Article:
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Does a ctor/dtor occupy memory

P: n/a
When a class is instantiated, will the ctor and dtor occupy memory?
IF ctor and dtor do occupy memory of an instantiated class where would
they be in memeory?
Jul 23 '05 #1
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"pmastroianni" <pm**********@shelbrook.com> wrote in message
news:70**************************@posting.google.c om...
When a class is instantiated, will the ctor and dtor occupy memory?
IF ctor and dtor do occupy memory of an instantiated class where would
they be in memeory?


A good book should tell you this.

Member functions, including the constructor and destructor, obviously have
to exist "somewhere" (unless, I suppose, they do nothing, in which case an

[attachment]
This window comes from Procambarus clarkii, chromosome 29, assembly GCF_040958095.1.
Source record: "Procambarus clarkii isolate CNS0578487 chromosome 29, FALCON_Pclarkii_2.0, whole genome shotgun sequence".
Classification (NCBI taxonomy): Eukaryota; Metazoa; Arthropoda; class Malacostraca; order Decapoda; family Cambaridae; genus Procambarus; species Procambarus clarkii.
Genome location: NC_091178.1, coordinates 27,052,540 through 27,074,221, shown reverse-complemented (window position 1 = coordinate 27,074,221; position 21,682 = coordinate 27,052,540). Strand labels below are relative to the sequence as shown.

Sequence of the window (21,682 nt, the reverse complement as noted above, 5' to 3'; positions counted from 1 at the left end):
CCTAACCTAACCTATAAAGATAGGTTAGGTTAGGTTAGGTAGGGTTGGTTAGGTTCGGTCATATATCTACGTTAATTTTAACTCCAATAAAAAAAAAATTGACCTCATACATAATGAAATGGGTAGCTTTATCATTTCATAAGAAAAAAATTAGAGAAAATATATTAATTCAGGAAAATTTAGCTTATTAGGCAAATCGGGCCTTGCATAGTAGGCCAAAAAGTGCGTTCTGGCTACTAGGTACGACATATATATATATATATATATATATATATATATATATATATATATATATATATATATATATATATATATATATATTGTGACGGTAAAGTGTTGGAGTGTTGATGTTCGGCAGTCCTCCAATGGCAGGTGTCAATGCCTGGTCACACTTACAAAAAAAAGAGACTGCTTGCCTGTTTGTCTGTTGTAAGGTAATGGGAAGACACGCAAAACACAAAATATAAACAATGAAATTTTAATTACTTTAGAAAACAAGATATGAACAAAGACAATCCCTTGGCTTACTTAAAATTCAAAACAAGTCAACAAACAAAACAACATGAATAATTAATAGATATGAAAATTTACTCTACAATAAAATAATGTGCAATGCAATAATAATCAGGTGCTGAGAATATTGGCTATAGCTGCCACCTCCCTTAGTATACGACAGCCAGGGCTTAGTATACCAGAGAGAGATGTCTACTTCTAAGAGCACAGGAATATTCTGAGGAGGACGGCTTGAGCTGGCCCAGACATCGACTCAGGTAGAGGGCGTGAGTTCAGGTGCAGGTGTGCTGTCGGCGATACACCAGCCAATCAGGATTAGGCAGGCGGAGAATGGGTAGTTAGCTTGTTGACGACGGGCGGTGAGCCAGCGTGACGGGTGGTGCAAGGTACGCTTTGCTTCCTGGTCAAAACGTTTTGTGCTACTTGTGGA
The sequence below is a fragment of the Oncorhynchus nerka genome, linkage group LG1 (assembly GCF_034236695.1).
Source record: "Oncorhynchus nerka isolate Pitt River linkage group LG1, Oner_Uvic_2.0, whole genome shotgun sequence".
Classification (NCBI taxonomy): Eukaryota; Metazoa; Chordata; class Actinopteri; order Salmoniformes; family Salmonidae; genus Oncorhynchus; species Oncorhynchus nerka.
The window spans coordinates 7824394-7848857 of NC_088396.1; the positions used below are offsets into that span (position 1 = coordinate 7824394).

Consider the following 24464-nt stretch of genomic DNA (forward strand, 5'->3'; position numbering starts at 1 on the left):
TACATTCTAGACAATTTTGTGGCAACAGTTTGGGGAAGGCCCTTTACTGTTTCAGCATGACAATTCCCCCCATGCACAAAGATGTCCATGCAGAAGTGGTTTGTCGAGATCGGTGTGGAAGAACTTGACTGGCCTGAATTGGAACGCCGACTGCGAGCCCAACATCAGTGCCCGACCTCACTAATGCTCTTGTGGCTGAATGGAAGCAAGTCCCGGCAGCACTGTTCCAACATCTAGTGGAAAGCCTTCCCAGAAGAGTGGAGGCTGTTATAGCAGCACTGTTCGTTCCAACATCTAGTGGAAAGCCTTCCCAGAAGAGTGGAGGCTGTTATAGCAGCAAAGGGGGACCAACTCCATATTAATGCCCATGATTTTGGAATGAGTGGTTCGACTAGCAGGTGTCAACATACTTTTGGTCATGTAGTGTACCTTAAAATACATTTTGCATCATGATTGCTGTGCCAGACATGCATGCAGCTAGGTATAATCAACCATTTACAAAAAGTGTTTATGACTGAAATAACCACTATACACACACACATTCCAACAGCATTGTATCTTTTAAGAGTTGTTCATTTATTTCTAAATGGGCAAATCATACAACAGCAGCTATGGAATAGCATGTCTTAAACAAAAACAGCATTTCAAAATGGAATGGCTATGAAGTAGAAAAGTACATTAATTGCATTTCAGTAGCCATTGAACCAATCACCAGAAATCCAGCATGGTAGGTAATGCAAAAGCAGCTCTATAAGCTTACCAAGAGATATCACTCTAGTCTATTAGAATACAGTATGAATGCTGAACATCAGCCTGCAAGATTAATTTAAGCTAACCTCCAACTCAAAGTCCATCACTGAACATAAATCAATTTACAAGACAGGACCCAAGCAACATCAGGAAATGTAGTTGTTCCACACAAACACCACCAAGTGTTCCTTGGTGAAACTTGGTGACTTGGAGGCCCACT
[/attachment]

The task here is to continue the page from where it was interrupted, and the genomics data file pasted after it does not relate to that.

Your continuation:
optimizing compiler could remove them). Where they exists is entirely up to
the compiler and the operating system.

But member functions exist on a "per class" basis, not a "per instance"
basis. There's no reason to have copies of those functions lying around for
every instance of the class that your code creates. Each instance simply
refers to the same set of member functions.

Member data, obviously, needs to exist for every instance, because the
member variables likely take on different values for each instance. (At
least for non-static member data, that is.) But the functions are just sets
of instructions, and don't need separate copies.

-Howard
Jul 23 '05 #2

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